By: Blonde Two
Because you tend to look at it as a green mass (on the ground or on the map), it is easy to forget that Fernworthy forest is a bit hilly (we are not talking mountains here – from 350m around the reservoir to 504m at the edge of White Ridge). If decide to walk around it with a group of youngsters new to Dartmoor, you soon discover the hills. You also discover that 12km can feel like 20!
Dear OS, now that we Blondes are Champions, please can we use some map snippets from OL28 (the finest map in the world) on our blog?
I wrote this particular Ten Tors training route a few years ago, around the time that the army, for logistics and safety reasons, changed the event routes. The route wasn’t designed just to circle the forest; it takes in Postbridge, Kestor Rock, Watern Tor and Grey Wethers as well.
The whole route is a challenge for our beginners and for me at the pace of our more experienced youngsters. Some achieve it, some end up on a arboreal circumnavigation. There is almost always a race against the fading daylight (we have finished in the dark more than once); not, I hasten to add, because our planning is out; but because youngsters who are learning to navigate and discovering bogs and mud for the first time, do not always walk at 4km an hour.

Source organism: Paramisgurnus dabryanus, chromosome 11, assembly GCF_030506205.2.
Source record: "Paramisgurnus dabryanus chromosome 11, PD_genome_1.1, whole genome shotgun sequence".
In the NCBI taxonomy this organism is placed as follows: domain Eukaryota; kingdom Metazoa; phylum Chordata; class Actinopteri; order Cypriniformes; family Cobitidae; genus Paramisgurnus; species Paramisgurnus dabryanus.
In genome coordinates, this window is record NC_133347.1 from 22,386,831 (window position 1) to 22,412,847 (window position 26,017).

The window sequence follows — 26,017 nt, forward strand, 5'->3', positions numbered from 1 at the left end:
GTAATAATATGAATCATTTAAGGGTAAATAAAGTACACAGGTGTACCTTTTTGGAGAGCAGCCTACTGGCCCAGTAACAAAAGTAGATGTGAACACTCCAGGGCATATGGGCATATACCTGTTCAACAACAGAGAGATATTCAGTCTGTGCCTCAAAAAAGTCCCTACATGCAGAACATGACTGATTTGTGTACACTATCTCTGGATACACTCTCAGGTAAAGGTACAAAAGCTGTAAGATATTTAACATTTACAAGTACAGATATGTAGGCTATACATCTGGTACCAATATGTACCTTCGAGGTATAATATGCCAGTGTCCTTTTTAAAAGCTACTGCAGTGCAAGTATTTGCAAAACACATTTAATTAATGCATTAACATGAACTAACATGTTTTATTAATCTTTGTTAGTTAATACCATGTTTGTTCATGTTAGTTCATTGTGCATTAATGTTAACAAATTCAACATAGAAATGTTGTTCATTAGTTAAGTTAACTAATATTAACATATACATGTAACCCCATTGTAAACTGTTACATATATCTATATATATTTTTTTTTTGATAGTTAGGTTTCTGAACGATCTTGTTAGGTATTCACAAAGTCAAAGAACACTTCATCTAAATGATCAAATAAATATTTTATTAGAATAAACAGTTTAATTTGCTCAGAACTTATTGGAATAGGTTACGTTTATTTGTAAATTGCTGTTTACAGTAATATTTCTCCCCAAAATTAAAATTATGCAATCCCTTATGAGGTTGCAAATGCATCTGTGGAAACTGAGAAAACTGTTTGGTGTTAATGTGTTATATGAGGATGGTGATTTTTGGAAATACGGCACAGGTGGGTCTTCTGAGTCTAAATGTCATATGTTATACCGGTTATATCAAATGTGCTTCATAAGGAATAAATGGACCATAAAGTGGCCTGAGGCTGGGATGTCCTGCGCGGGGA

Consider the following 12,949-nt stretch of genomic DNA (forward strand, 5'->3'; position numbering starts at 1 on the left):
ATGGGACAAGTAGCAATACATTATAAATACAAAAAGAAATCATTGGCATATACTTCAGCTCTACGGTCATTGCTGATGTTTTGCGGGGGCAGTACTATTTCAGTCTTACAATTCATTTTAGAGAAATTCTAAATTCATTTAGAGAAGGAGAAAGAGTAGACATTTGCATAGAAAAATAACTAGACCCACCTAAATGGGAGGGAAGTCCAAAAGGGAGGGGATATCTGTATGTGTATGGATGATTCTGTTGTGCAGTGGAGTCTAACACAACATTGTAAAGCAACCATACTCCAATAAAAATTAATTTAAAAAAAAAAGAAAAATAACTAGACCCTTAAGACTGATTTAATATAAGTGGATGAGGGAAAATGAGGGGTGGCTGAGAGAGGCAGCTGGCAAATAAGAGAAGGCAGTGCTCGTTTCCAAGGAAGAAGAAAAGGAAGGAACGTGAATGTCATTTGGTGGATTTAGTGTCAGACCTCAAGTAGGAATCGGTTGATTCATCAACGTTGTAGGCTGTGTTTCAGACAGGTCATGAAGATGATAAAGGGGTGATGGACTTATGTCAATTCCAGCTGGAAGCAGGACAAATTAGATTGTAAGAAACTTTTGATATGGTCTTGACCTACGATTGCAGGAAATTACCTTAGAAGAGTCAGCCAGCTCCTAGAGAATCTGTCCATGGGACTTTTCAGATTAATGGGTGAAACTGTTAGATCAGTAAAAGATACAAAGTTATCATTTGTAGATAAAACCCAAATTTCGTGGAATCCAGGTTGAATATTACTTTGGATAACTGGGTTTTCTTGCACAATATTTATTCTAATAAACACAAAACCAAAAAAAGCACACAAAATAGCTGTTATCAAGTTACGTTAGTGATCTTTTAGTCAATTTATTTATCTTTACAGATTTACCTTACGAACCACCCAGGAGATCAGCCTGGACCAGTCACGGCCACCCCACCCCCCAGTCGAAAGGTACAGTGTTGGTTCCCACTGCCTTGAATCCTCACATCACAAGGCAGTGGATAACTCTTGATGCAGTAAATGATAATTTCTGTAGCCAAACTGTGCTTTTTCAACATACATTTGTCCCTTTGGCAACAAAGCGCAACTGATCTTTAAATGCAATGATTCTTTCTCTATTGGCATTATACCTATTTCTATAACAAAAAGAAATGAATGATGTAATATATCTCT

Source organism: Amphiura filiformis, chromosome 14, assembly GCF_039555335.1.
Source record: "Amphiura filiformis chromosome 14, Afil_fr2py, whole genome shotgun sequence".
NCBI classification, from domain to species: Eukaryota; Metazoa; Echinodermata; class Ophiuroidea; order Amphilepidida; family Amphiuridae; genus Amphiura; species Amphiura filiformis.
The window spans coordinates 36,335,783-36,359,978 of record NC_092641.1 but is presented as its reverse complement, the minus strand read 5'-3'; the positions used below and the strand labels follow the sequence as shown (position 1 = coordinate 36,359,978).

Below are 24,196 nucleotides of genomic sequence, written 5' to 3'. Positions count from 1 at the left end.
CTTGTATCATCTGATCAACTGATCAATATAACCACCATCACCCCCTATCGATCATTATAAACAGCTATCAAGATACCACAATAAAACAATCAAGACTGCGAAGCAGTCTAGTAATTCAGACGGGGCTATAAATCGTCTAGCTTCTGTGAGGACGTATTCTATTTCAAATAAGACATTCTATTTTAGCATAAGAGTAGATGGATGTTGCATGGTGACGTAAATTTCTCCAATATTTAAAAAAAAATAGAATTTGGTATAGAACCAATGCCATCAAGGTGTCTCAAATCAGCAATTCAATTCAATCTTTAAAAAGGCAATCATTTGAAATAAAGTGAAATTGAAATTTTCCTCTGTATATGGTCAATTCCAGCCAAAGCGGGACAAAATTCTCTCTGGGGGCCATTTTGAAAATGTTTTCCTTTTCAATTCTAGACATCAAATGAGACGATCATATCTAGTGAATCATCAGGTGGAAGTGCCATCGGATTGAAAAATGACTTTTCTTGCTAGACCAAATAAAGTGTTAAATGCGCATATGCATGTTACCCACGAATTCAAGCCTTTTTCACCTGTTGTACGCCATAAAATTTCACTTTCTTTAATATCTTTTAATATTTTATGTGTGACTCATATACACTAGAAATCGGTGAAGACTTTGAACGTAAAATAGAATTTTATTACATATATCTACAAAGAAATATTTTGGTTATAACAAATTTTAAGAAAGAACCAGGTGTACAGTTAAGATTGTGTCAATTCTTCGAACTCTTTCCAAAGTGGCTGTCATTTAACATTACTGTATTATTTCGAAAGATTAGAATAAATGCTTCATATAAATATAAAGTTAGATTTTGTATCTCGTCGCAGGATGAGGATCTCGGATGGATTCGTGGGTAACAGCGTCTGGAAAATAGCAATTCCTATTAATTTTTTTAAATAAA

Luckily we Blondes are good at route adjustment. Even more luckily (although it would be fair to argue that luck had nothing to do with it) our Young Leaders (now fully fledged and qualified) are equally experienced. We all had to do a bit of fine tuning on Saturday but everybody arrived back safe and sound, and for once, everybody was smiling!
Note: If your young person would like to take part in The Ten Tors Challenge http://www.tentors.org.uk/ then ask at their school, cadet corps or Scout group to find out if they run teams.